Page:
Third Sunday of Lent C – 022816 – Don’t Cut Down That Tree Just Yet!
The two tragedies mentioned at the beginning of today’s gospel are sobering reminders of the recent shootings in, Michigan, Kansas and Washington and the killings occurring around the world. Pilate was known for his brutal reprisals against religious practices. The tower that collapsed was part of the wall built to protect the City of David. Both events are historically uncontested.
Why is this passage important during Lent? Some commentators say that the author Luke was afraid of God and wanted to make sure his non-Jewish Greek audiences would behave in ways similar to those who trusted that God would not abandon them.
Do you ever think that when something bad happens to you you are being penalized by God? Scripture scholar Brendan Byrne says that the victims in this gospel story were not being punished. The meaning of the passage and its reference to the barren fig tree is to remind us that we cannot take anything for granted in life. There are always new possibilities and alternatives for living and dealing with challenges that come our way.
The constant reminder of repentance during the season of Lent requires a closer examination. The word “repent” could mean having feelings of sorrow or regret. It could also mean re-thinking or changing our minds about something or someone including ourselves.
Perhaps like you I have been reading reviews about the films being nominated for an Oscar tonight. They helped me think about today’s biblical texts. Like all art forms movies can manipulate us and they can also reveal hidden truths. They can affect, subliminally or directly, the way we think about our own lives in terms of romance, evil, history or fantasy.
Two films up for awards tonight, like the gospel, deal with brutal stories. Spliced together Revenant and Room create a visual narrative about survival, revenge, captivity and the repercussions caused by violence and indifference toward others. What is the connection with our scriptures?The Exodus reading suggests God was aware of the brutalities the Israelites suffered while they were held captive.
There is no way to know if this story is factual but a meaning behind it reminds us that a kind and merciful God promises to protect us. The covenant, however, is reciprocal. We have to do our part or experience the consequences of our apathy. But, know that God will not carry out the punishment. Rather, our bad decisions will lead to actions that penalize and victimize others as well as ourselves. Therein lies the punishment and the reason for repenting.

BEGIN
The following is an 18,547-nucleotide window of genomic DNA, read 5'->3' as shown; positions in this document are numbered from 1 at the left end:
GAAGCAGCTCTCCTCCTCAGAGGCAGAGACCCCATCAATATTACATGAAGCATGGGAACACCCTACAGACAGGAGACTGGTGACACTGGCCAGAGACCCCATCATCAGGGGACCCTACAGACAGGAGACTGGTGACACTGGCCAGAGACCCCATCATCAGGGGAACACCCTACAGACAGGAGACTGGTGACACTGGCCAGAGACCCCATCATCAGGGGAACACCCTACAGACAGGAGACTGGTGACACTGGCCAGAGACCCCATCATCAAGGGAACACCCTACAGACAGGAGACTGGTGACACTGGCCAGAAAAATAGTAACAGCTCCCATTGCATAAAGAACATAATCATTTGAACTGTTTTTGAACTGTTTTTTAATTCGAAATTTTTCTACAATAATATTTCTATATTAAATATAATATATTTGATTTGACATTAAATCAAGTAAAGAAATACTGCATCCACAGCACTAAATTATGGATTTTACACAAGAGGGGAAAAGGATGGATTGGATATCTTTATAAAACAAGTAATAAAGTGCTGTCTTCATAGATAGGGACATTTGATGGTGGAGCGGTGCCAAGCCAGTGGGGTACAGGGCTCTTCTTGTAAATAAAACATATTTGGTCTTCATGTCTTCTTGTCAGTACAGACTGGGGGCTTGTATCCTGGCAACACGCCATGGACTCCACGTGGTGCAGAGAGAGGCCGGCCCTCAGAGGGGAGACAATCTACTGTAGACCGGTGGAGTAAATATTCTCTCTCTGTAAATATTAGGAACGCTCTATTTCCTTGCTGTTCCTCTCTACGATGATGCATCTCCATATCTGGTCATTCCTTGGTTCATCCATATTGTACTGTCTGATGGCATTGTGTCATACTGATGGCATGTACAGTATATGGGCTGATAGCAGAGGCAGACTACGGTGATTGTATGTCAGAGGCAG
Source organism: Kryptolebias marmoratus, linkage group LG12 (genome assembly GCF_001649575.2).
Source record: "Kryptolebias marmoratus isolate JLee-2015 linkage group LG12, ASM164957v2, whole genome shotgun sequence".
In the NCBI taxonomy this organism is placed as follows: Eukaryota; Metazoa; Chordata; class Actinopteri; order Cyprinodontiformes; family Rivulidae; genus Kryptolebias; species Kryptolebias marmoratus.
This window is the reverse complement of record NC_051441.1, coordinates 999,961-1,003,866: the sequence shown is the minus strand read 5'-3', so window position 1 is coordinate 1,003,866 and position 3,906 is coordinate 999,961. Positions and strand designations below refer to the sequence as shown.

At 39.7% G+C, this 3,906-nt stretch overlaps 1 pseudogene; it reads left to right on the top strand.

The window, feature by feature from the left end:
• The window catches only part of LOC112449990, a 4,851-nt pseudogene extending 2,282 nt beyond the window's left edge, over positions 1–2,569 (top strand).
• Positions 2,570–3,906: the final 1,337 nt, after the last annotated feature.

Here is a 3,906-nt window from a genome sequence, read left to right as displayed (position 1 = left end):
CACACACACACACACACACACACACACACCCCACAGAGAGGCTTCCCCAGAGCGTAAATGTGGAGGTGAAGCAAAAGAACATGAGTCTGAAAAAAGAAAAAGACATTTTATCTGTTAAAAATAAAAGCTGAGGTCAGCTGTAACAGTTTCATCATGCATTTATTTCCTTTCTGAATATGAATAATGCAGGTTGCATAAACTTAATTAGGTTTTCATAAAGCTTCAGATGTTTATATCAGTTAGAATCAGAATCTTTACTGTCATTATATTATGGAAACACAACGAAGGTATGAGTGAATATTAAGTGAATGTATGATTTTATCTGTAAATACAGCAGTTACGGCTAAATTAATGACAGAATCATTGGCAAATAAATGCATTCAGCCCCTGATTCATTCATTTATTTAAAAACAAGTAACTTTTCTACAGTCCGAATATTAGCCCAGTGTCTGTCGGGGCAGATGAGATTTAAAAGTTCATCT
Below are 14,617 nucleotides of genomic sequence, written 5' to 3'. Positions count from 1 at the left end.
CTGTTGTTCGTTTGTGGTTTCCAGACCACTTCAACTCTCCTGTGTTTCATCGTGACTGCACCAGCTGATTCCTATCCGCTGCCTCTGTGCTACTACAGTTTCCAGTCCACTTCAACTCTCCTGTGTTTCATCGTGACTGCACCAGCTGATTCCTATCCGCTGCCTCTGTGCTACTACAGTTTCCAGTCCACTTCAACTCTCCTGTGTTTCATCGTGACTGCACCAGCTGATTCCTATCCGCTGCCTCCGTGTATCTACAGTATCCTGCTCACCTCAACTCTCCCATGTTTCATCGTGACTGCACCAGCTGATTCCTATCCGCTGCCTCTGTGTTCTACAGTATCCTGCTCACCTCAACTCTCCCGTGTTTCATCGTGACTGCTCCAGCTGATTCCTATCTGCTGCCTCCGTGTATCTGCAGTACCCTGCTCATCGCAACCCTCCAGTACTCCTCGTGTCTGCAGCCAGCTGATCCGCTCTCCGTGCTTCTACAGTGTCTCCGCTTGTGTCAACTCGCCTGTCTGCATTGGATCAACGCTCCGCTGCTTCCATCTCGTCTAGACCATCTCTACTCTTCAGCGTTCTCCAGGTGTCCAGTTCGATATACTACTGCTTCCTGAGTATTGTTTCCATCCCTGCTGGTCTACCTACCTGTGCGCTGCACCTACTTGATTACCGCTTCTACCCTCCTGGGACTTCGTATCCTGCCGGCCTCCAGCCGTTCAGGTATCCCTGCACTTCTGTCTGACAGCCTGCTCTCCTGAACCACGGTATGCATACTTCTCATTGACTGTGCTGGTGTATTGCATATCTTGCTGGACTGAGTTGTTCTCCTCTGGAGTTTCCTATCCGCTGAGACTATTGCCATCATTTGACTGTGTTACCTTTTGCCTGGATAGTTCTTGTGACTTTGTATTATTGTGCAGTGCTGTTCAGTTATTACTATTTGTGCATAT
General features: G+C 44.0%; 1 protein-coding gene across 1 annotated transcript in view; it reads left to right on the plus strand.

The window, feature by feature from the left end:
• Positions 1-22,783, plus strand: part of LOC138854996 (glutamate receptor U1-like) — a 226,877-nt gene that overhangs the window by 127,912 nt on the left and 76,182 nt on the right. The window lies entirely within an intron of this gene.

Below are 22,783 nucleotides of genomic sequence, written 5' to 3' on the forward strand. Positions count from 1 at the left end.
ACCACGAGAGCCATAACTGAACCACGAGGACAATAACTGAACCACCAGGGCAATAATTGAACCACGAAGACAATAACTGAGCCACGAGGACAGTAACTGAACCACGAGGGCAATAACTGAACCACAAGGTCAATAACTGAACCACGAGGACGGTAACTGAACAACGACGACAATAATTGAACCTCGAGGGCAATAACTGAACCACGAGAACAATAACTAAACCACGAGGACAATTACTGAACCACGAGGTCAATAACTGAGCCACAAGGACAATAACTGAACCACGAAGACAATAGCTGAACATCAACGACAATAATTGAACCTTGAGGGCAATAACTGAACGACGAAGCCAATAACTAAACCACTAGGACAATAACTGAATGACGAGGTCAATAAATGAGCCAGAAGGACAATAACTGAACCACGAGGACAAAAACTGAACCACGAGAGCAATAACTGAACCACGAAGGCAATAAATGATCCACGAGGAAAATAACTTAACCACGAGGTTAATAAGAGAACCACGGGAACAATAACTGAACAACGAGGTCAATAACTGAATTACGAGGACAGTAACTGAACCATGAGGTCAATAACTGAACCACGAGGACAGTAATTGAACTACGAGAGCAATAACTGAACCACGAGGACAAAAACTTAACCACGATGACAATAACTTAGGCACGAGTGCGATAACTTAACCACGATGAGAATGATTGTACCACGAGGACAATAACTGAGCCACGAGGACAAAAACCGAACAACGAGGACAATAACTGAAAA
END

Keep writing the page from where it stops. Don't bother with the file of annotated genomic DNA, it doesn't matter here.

One woman in a scripture course I took recently said deliverance from evil comes in stages. It does not happen all at once. The Exodus story did not rid the world of diabolical deeds. So, how does God go about protecting us today? Is there anything we can do to help God?
This past month, dedicated to African American History, is but a short reminder of the gifts that black people give us. Yet, tonight no black actors or film makers will be honored at the Academy Awards. Some say this an oversight that can be corrected. Others say it is symptomatic of a deep seeded racism that continues to plague our nation? Are you racist? Am I?
Capuchin theologian Bede Abrams believes that the cultural gifts of African Americans, their sense of creativity, identity and worth has been “stolen” repeatedly by the dominant culture in power in the United States. Could this also be true about our church, which in this country is predominantly white and still mostly based on European aesthetics and cultures? If so, you and I must act to erase this prejudice. Black lives matter.
Ta-Nehisi Coates, in his award winning book Between the World and Me writes to his son about American exceptionalism and the struggles of African Americans. “It is so easy to look away, to live with the fruits of our history and ignore the evil.” Coates calls for holding our country to “an exceptional moral standard” when it comes to racial equality.
We’ve have a lot of work to do to advance the realm of God in everyday life. The gospel suggests we should not be quick to give up on advocating for justice or improving our own lives just because we do not see instant results. That is why Lent is forty days long. That is why we keep Lent every year — to remind us to turn barren trees into fruitful ones.
Parishioner Rebecca Maxwell wrote to me about how she and her son saw a tree that had fallen by the roadside and looked quite dead. Yet, she said, during last spring, leaves began to reappear. Good thing that that tree was not destroyed before it had a chance to come back to life.
That is what rethinking our lives during Lent is all about — giving one another the chance to blossom and grow before we cut each other down.